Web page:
"Our guidance was that this very prominently placed advertisement would not only be insensitive to the many people of different faiths who come to enjoy the market for its food and unique gifts, but also it would be contrary to acceptable advertising standards suggested to the many festivals holding events on Daley Plaza," Jim Law, executive director of the Mayor’s Office of Special Events, said in a statement.
Cindy Gatziolis, a spokeswoman for the office, said the city does not want to appear to endorse one religion over another. While acknowledging that there is a nativity scene on the plaza, Gatziolis said there also will be representations of other faiths, including a Jewish menorah, all put up by private groups.
"We’ve worked hard to make sure there is a fair representation of all those faiths celebrating something special," said Gatziolis, who stressed the city did not order organizers not to allow the studio to be a sponsor. "If you add more for one faith over the others, it does tip the scale to that faith."
I would love to say that the ridiculous sensitivity extends only to Chicago city officials, but, unfortunately the event’s organizers have gotten into the act. Here’s their explanation of the "Christkindlsmarket":
Since 1999 Christkindlmarket’s Grand Opening is a special highlight during the celebration of the City of Chicago Annual Holiday Tree Lighting ceremony which always takes place on the First Friday after Thanksgiving Day. The Christkindl, the Christmas Fairy, is a cherished highlight during the Holiday Tree Lighting. The Christmas Fairy proclaims the opening of Christkindlmarket Chicago. The Christkindl is a holiday icon of the Christkindlesmarkt Nuremberg, Germany, Chicago’s sister market.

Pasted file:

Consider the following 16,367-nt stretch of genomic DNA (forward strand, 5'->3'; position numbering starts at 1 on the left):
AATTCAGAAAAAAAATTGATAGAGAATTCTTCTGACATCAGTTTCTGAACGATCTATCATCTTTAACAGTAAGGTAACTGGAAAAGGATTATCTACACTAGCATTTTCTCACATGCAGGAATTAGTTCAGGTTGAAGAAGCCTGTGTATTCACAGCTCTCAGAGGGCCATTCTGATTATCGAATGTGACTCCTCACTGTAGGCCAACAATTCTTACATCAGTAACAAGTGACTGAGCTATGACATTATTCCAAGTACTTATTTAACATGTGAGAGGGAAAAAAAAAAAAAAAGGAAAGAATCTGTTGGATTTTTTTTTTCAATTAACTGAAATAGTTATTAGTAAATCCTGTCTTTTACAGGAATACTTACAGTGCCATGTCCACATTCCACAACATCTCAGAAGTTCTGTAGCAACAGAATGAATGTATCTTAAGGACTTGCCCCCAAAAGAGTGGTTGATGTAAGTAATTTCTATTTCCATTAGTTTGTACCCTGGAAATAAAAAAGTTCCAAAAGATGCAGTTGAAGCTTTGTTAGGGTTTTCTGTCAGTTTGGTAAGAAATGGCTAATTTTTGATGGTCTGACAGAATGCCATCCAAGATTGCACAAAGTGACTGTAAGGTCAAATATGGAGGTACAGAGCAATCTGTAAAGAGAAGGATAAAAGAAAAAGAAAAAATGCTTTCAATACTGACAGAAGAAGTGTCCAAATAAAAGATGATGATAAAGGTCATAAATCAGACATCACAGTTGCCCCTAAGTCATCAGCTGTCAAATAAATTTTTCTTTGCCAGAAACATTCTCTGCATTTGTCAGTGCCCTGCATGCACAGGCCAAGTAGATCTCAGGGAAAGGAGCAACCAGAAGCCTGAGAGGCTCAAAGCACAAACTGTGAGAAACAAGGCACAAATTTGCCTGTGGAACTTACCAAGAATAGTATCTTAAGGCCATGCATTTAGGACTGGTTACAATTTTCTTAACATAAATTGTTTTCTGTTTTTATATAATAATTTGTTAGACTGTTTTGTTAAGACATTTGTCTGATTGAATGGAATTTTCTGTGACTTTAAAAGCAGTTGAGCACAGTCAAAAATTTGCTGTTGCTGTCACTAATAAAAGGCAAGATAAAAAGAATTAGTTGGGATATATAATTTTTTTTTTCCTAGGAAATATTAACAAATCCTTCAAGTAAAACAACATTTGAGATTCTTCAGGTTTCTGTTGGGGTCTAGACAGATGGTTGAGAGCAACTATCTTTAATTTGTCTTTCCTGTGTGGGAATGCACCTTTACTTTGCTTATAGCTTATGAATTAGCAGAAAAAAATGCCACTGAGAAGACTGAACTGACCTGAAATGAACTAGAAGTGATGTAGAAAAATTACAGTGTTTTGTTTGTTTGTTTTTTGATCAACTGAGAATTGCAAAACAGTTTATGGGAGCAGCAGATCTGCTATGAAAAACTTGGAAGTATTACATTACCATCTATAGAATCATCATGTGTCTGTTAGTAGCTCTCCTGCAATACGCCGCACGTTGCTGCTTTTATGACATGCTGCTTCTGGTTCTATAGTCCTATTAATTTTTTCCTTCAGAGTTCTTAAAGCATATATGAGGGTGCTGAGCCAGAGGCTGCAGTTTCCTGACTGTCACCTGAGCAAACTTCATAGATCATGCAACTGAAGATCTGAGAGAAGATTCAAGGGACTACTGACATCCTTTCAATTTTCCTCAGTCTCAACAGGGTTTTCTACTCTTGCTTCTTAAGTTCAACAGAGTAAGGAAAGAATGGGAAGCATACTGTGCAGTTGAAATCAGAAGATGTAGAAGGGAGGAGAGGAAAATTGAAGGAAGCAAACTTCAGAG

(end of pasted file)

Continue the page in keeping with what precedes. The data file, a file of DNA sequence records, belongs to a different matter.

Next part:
The Christmas Fairy???? Das Christkindl, as any German speaker knows, is the Christchild. Unfortunately, even the folks in Nurnberg have succumbed to a kind of political correctness.
Here’s the English version of their description of the "Christmas Angel," which is at least an improvement over the "Fairy." By contrast, the folks in Kitchener, Ontario get it right. Here, for those who are still reading, is the Wikipedia entry.
In any event, to discourage any mention of the Nativity in a festival that commemorates that very event (as anyone in attendance, at least those who don’t get all their information from marketers, would know) is the height of ridiculousness.
My apologies for this rant, since this hits close to my old Austrian home. (My father still has the incriminating tapes of me, at age two, speaking in German about what "das Christkind" brought me.)
Update: Here’s the latest Chicago Tribune article, which reflects a change in the city’s story regarding its objection:
Stung by criticism that the film’s maker was dropped as a sponsor to ensure the event appealed to all faiths, city officials said Tuesday they objected to "The Nativity Story" because it was too commercial.
"This particular incident is about a movie studio aggressively marketing a movie and trying to sell tickets to that movie," said Veronica Resa, spokeswoman for the Mayor’s Office of Special Events.
They’ve backtracked into aesthetics, in other words, regarding something about which I doubt there was a constitutional or church/state issue to begin with. Consider, in this connection, this fact: the Christkindlmarket is put on by a private organization. Consider another fact: I’d bet that Daley Plaza would be considered a "public forum." Consider yet another fact: the market already offers a mix of secular and (other) religious symbols (Jewish and Muslim).
The Corner’s Kathryn Jean Lopez
is right: this is an opportunity for a politician closely associated with Chicago to step up to the plate about the city’s ridiculousness. If it isn’t Obama, then perhaps HRC ought to beat him to the punch, since she grew up in the suburbs.